There have been some attempts to answer this, and the responses center around God’s fairness and sense of justice. Simply forgiving everyone would have short-circuited God’s sense of justice — and yet, strangely, punishing some other guy and then forgiving everyone was totes okay.

These responses can be dealt with very simply. Just keep asking this question: Was it possible for God to find a way to forgive everyone in a way that

  • didn’t violate God’s sense of justice?
  • didn’t upset God’s sense of equilibrium?
  • didn’t involve Jesus’ torture and death?

If so, why didn’t he? And if not, then he’s not all-powerful.

Another line of explanation says that God had to have Jesus tortured and killed because doing so fulfilled some greater “principle”, and this principle could not have been fulfilled in any other way.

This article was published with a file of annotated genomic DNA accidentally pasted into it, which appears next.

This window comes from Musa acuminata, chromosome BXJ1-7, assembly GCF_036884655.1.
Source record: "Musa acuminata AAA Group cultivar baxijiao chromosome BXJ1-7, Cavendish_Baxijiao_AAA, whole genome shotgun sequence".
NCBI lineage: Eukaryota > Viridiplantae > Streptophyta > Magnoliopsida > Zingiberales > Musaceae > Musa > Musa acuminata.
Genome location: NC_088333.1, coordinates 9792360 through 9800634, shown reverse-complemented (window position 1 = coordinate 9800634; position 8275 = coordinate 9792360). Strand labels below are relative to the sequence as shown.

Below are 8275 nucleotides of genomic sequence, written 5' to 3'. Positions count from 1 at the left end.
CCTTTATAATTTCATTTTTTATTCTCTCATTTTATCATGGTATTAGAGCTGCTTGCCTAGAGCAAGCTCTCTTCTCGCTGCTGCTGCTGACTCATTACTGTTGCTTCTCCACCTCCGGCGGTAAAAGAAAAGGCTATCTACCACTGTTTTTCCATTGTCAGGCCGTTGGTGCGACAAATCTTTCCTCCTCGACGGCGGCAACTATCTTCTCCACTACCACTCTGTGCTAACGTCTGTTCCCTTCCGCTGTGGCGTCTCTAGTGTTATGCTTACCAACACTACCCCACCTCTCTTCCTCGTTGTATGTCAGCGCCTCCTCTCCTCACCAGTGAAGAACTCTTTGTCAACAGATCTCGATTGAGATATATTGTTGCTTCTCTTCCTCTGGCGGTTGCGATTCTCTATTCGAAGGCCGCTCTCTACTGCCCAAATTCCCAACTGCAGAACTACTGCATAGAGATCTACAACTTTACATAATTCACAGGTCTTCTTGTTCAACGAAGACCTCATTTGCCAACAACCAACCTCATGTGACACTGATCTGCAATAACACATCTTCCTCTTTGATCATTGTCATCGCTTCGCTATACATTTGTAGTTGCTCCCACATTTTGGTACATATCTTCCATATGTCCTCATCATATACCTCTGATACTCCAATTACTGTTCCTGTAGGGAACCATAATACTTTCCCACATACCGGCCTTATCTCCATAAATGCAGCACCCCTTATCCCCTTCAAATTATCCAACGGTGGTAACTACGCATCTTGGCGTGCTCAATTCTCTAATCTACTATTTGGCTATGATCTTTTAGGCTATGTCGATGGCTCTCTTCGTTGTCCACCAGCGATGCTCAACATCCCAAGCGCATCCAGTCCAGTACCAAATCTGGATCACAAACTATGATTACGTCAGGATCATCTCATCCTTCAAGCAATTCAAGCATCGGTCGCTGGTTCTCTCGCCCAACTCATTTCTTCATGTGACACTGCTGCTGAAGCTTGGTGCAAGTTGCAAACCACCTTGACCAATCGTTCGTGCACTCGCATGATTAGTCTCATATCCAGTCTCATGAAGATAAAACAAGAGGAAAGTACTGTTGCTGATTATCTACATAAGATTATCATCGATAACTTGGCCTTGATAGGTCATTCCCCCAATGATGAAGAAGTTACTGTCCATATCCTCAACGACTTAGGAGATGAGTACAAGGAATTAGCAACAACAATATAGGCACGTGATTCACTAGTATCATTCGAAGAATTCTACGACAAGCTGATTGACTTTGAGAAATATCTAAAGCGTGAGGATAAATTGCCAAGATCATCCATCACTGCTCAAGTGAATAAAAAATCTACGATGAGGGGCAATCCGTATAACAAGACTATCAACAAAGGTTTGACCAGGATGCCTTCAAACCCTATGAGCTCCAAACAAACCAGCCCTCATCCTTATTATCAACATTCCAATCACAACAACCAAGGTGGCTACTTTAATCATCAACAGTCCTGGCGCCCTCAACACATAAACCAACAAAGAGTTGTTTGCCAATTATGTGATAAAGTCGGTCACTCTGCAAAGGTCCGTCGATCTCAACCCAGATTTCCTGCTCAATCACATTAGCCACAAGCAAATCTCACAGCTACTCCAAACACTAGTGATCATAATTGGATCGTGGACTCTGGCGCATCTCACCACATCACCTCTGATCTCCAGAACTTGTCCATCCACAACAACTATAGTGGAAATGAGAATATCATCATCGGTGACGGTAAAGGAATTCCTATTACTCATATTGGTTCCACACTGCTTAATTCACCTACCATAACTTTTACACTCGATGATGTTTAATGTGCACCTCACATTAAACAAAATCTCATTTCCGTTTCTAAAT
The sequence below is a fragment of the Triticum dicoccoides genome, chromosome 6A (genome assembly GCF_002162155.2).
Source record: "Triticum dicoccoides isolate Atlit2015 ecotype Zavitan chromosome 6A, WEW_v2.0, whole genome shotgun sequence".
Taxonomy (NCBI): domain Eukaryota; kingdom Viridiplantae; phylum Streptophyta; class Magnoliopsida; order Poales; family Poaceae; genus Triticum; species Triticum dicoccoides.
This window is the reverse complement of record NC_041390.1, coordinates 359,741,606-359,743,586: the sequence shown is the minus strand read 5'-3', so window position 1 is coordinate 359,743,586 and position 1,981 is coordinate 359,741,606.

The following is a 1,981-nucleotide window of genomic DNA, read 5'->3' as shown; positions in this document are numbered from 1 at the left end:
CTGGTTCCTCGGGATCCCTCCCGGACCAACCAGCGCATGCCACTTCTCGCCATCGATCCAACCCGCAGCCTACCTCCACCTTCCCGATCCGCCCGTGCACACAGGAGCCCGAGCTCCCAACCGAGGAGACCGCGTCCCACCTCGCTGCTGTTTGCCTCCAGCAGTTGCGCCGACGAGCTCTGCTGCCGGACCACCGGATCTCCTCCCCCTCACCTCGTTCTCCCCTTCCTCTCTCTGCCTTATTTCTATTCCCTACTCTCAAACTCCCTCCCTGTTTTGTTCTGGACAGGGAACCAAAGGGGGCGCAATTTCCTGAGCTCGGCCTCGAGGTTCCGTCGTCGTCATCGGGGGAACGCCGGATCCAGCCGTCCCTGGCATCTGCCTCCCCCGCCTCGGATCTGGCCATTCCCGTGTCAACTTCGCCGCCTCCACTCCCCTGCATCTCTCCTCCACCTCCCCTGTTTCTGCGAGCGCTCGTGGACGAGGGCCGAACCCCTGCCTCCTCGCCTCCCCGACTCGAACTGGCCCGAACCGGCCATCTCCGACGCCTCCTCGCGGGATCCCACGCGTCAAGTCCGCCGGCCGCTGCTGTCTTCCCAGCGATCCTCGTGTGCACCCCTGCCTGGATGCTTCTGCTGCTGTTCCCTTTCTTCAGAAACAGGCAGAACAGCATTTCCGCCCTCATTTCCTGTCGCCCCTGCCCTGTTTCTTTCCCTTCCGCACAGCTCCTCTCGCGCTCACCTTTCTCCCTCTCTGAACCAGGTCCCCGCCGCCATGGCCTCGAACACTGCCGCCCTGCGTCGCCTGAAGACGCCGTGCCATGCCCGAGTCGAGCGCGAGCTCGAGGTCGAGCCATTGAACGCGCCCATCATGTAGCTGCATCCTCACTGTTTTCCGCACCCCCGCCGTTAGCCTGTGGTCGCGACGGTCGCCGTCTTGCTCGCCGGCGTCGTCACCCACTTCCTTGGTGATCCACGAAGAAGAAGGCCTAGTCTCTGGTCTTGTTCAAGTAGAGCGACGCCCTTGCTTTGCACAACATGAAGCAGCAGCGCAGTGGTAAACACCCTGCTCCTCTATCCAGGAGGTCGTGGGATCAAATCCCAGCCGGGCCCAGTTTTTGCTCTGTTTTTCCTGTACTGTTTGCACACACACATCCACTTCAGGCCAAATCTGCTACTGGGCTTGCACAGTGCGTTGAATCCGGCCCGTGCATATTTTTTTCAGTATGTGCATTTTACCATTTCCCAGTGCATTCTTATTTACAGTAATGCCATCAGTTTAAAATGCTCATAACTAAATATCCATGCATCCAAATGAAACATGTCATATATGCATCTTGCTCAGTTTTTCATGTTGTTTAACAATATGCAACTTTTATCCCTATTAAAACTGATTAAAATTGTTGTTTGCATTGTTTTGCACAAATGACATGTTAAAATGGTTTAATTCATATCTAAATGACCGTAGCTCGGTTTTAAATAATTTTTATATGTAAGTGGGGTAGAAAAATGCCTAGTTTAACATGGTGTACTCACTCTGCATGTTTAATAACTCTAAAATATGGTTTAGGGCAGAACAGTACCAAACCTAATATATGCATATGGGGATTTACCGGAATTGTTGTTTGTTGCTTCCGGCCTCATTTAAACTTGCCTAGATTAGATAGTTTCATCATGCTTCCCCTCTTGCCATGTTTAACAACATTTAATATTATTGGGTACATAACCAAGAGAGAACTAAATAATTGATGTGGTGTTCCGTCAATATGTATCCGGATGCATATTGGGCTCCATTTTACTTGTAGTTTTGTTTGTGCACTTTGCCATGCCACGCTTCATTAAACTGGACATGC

If that’s the case, then why worship God? Again, he’s not all powerful, since there are principles that are more all-mighty than he is. Why not just worship the “principles”, since God is clearly subordinate to them?

The nature of the “debt” is never explained

What exactly is this debt? People keep describing this in terms of “Jesus paying the debt for sin” or “paying the price for sin”.

From the LDS manual:

Elder Marion G. Romney: He paid the debt for your personal sins and for the personal sins of every living soul that ever dwelt upon the earth or that ever will dwell in mortality upon the earth.

And so it’s very common for Mormons to use a monetary metaphor. Here’s the one suggested by the LDS manual.

Boyd Packer’s story: “The Mediator”
Elder Boyd K. Packer used a parable to teach about how the Atonement of Jesus Christ frees us from sin as we repent and obey the commandments. You may want to share this parable to help class members understand the need for the Atonement.